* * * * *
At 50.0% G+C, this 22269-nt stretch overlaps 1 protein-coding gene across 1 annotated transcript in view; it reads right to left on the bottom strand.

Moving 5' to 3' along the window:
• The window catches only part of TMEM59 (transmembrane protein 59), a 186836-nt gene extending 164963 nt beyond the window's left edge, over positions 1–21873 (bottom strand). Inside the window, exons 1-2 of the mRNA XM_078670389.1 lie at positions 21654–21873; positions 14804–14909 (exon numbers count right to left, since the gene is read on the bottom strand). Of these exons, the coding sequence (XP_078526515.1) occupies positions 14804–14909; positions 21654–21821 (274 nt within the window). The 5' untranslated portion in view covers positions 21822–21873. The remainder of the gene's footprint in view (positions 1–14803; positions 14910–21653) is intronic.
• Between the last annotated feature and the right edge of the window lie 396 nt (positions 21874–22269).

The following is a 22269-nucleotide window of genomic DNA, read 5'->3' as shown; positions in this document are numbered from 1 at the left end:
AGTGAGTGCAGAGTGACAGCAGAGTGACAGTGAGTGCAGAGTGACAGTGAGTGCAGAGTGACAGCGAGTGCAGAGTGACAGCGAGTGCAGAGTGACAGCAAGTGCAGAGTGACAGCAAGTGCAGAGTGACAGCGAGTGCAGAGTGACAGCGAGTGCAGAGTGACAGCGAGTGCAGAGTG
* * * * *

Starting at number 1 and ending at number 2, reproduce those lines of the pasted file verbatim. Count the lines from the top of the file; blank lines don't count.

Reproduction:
At 50.0% G+C, this 22269-nt stretch overlaps 1 protein-coding gene across 1 annotated transcript in view; it reads right to left on the bottom strand.

Moving 5' to 3' along the window: